If you have any steps we may have missed for hiring food truck employees, please feel free to add them in the comment section below, Tweet us or share them on our Facebook page.

food truck tax return

It’s tax day again and as many of you know, completing and filing a small business tax return for your food truck business is different than completing and filing your personal tax return.

The primary difference is the number of forms that must be completed and the difference of your business’ write offs and deductions.

While business tax returns are not overly complicated, ensure that you use the proper form and research any questions you have. The Internal Revenue Service (IRS) website is relatively easy to navigate and provides answers to most questions. If you don’t feel comfortable filing your business taxes yourself, reach out to your accountant for help.

Here are three tips to filing your food truck tax return:

Keep Your Recipes

Hopefully, you’ve collected all of the receipts related to your businesses expenses. Any expense for which you can provide a receipt if requested you can comfortably deduct, but if you lack a receipt, think twice about whether the deduction is worthwhile.

Small costs unsupported by a receipt can turn into a huge headache if the IRS decides to audit you and your return. Take a walk around your office to identify possible deductions. Miles driven on personal vehicles when doing business related driving, the mileage your drive your truck throughout the year, computer equipment and other expenses are deductible.

Don’t Forget Your Start-up Costs

The IRS allows all new businesses to deduct up to $5,000 in start-up costs. These costs can include attorney or accountant fees, training materials, employee training and other business expenses. Any personal training or education you completed for business purposes is also deductible (think culinary school).

Complete All the Forms

Unlike a personal tax return, a food truck tax return consists of several different forms. One form lists profit and losses, while another calculates the self-employment taxes. Determine which forms you must complete through the IRS website. Completing each one and submitting them together makes it less likely that you’ll be audited.

While you may have already (let’s hope you did) submitted your food truck tax return for 2015, do you have any additional tax tips for prospective food truck owners? We’d love to hear your thoughts.

You can share your ideas in the comment section below, Tweet us or share them on our Facebook page.

menu pricing

Setting prices for the products you sell from your food truck is one of the most crucial components to running it, because the prices you set directly affect your ability to sell, cover costs, and generate your desired level of profit.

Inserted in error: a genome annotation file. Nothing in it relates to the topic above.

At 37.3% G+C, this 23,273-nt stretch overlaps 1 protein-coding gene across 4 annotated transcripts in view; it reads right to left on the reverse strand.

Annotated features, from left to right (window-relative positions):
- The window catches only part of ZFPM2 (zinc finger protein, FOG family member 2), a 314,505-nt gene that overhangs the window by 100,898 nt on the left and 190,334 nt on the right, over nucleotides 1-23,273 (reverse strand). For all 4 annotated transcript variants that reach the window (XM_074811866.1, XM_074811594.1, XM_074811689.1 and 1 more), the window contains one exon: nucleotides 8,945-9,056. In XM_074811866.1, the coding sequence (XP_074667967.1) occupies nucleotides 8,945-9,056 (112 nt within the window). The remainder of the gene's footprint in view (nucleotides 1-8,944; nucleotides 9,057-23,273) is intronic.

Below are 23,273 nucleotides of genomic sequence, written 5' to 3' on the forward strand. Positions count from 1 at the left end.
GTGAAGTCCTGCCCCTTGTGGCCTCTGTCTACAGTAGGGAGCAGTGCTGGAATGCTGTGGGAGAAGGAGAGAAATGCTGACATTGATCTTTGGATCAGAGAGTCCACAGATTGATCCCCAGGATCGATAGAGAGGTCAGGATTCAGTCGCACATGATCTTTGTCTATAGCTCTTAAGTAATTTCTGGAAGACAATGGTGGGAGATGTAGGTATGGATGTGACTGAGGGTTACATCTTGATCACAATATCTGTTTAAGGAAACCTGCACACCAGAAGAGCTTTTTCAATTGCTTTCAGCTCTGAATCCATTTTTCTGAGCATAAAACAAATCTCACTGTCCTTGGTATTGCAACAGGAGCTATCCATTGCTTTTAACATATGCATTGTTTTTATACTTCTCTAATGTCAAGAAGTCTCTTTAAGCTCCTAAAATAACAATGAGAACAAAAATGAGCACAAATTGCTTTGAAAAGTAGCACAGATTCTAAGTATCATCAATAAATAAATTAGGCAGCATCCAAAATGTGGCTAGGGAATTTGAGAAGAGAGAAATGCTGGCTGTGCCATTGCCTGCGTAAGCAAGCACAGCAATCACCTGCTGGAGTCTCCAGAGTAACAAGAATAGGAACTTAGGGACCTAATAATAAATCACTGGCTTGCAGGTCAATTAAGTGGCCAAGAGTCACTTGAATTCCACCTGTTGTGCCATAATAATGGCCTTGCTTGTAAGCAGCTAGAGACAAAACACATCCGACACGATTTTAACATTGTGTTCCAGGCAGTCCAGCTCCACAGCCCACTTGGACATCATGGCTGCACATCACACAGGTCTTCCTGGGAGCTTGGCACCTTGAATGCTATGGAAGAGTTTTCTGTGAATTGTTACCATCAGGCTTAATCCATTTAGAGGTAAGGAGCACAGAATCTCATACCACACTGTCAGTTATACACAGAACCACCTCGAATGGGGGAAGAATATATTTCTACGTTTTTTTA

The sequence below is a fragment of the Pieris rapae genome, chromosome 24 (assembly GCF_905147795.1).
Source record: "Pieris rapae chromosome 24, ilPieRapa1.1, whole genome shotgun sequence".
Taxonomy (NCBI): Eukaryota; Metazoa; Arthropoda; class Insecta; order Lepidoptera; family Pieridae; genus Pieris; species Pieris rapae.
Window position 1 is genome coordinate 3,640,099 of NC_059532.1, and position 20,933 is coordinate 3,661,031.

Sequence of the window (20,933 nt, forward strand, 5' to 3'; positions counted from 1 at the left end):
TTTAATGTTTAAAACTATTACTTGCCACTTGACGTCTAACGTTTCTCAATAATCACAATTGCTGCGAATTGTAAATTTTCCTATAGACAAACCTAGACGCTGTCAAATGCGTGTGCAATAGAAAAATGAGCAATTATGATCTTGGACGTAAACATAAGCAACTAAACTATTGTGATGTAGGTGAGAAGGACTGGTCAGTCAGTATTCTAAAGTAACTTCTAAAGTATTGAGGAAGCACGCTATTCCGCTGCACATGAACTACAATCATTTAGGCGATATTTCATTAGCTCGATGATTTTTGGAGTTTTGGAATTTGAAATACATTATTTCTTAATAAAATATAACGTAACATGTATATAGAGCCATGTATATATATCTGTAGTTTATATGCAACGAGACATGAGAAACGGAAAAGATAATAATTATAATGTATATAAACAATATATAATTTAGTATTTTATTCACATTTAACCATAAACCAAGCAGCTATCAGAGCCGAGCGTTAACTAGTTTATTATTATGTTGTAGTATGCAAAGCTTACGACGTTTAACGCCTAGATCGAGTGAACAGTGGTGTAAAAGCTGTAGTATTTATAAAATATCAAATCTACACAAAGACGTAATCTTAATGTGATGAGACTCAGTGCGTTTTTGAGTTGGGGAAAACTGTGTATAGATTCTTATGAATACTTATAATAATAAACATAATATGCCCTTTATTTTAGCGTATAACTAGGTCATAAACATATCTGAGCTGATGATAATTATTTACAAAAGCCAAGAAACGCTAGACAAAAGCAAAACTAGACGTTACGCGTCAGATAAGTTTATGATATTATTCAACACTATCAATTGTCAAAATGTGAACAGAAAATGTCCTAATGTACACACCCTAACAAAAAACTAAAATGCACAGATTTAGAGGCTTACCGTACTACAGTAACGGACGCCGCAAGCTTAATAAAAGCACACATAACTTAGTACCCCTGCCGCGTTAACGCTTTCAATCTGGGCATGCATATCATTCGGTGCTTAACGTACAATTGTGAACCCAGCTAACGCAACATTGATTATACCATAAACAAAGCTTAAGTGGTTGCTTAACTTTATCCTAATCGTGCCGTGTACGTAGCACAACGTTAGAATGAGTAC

Good Dog Houston Menu
Image from Good Dog Houston

Food cooked on food trucks is normally priced on a per item basis. Typically, prices of menu items vary according to food costs (the actual amount it costs you to make dishes) and sometimes according to demand. For example, if your truck is famous for serving a unique dish, you may be able to use a higher markup to your costs of preparing it.

Most food service establishments target food-cost percentages between 20 and 40 percent. In other words, if a menu item’s total food costs are $2, its sale price should be between $5 (40 percent) and $10 (20 percent). You can adjust the actual percentage you use as you deem necessary. For items that require more time and labor to prepare, you may have to increase the percentage to keep your pricing competitive.

New restaurant and food truck owners alike typically use one of the following methods to determine menu pricing:

  • Food-cost percentage pricing
  • Factor pricing

These methods are merely guidelines for your use and aren’t absolute rules. If your market will bear menu item pricing that exceeds what you come up with by using these methods, do it!

Food-cost percentage menu pricing for your food truck business

The food-cost percentage pricing method is the most widely used method for menu pricing. To determine prices with this method, you need to know the target food-cost percentage and the actual food cost for the item, which you plug into this formula:

Food cost ÷ target food-cost percentage = menu price

For example, suppose you have a cheeseburger on your menu with a food cost of $1.50 (meaning that the ingredients used to make one cheeseburger costs you $1.50), and your target food-cost percentage is 35 percent. The calculation to price this item is as follows:

$1.50 ÷ 0.35 = $4.30

To get an idea of how various cost percentage affects your prices, take a look at these numbers:

Percentage Food Cost Menu Price (min)
20 $1.50 $7.50
25 $1.50 $6.00
30 $1.50 $5.00
35 $1.50 $4.30
40 $1.50 $3.75

Food cost is only one part of the equation here. This formula doesn’t take labor or other operational costs into consideration. So the lower you can get your food costs, the better off you’ll be, and the more you’ll have left over for labor and overhead.

Factor menu pricing for food truck items

The factor pricing method uses a factor, such as 30 percent, that represents food-cost percentage. To determine prices with this method, you multiply the food cost by your pricing factor. To calculate the pricing factor and the menu price, you need the target food-cost percentage and the actual food cost for the item, which you plug into this formula:

100 ÷ target food-cost percentage = pricing factor

Food cost x pricing factor = menu price